These tools can be a starting point, but if you’re looking to set a selling price on your own property, always enlist a professional. Valuing your property is not a do-it-yourself project. In a buying/selling transaction, it is best to order an appraisal, which is a much more accurate reflection of current market value. It is timely and reflects value for zoning, renovations and/or other features unique to the property. An appraiser is an educated, licensed, and heavily regulated third party offering an unbiased valuation of the property in question.

What’s My Home Really Worth?

Usually, market value is determined by what a buyer is willing to pay for a home, and what the seller is willing to accept.

A quick survey of recent sales and their relation to assessed values will often demonstrate no clear relationship between sale price and assessed value. It’s often all over the map. Some properties selling well below assessment, and others well above.

You also want an experienced and local REALTOR® to help you determine the selling price of your home. A (busy, local) agent will have a far better handle on what is happening in your area for prices than does a government document, and in many instances will save you from yourself.

In theory, a comprehensive current market review completed by a real estate agent should not differ radically from the value determined by a professional appraiser.

Professional appraisers spend all day every day appraising properties, and their reports are often seen as less biased. Imagine your reaction, as a buyer, to the following statements…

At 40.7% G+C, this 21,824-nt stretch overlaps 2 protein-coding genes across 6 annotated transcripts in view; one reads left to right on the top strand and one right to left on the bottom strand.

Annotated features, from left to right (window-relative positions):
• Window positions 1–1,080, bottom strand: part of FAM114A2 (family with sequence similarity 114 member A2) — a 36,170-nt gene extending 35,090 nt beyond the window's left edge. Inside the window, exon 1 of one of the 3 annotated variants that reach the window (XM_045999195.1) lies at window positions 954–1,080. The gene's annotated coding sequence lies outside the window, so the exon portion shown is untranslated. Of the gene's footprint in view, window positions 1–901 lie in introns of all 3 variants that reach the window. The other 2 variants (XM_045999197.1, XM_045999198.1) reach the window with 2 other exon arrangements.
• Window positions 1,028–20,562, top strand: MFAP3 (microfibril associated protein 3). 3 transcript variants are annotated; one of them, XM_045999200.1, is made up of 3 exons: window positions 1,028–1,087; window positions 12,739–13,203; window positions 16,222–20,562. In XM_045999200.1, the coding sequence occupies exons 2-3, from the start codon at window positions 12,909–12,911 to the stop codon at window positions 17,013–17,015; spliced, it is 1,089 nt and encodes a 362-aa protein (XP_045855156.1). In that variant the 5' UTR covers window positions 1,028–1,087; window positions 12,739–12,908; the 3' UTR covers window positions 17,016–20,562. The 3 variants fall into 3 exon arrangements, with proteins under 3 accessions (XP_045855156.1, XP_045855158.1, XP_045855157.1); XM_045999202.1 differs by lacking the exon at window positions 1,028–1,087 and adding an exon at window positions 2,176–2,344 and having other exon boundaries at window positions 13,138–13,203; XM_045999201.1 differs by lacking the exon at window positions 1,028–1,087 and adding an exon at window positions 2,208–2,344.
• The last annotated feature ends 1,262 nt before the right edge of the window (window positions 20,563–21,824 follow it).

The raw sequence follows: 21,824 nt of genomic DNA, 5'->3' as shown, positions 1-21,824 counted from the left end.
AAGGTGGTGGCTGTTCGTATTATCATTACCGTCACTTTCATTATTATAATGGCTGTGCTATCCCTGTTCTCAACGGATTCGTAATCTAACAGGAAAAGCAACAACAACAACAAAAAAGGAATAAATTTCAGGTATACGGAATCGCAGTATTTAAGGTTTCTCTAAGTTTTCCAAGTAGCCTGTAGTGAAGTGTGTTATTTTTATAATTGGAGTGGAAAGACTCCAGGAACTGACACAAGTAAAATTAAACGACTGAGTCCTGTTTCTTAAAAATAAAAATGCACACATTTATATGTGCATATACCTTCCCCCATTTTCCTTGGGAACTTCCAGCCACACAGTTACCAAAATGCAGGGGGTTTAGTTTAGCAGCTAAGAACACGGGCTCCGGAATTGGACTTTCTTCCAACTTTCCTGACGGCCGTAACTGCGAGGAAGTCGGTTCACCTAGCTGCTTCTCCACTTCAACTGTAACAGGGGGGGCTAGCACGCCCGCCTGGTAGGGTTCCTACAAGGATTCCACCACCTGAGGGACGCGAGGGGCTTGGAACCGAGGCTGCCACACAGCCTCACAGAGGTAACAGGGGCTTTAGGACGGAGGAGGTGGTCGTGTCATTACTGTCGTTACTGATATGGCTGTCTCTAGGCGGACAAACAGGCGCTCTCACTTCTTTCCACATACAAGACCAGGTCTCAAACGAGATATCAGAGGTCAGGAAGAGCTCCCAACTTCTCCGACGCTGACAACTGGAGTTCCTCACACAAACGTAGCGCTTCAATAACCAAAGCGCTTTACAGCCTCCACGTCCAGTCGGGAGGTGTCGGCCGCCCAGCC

1. The seller says their house is worth $500,000.
  2. The sellers’ listing agent says it’s worth $500,000.
  3. This house is listed at $500,000 based on a professional (marketing) appraisal.

Most buyers would consider #3 the most reliable of the above statements. And most buyers requiring financing will have the benefit of the lender ordering their own independent appraisal to confirm fair market value. Sellers rarely order an appraisal in advance, which can create some interesting situations.

In practice, agents are relied upon for listing price estimates. Most buyers don’t care much about what anybody else thinks the house is worth. Buyers care what they think it is worth. This is why we say that market value is ultimately determined by what a buyer is willing to pay for the home, aligned with what is acceptable to the seller.

The Two Kinds of Appraisals

It is important to note that there are two kinds of professional appraisals. There is the marketing appraisal, such as one ordered by a seller. And there is the financing appraisal, which is done so the bank is satisfied the house is worth what the buyer and seller have agreed it’s worth. The financing appraisal is a less in depth review and more a matter of answering the question: Is this property worth the agreed-upon purchase/sale price?

A marketing appraisal goes deeper (and costs more), but a lender is not concerned with the actual market value over and above the purchase/sale price. A lender just wants the simple question answered. It is a rare day that the appraisal for financing has a value that differs significantly, if it all, from the sale price. Therefore one should not be surprised if, when buying a home, they find that the appraisal comes in bang on at the purchase price. As they do 99 per cent of the time. The one per cent of the time that the value is off, it is almost always a private transaction where the seller has had no professional guidance at all and has inadvertently set their price below market, by relying on something as inaccurate as their BC Assessment document.

In summary, rather than relying on your out-of-date BC Assessment for your home’s value, you should gather professional opinions from real estate agent(s) and an appraiser – these are the people with their feet on the ground and their heads in the game.

For more information, please contact: Gino Pezzani.

JUST SOLD!! 31 1075 Parkway Boulevard, Coquitlam

A Reminder to Claim Your Home Owner Grant 2018

Claim your home owner grant online. Starting 2018, there is no longer the option to mail in your grant.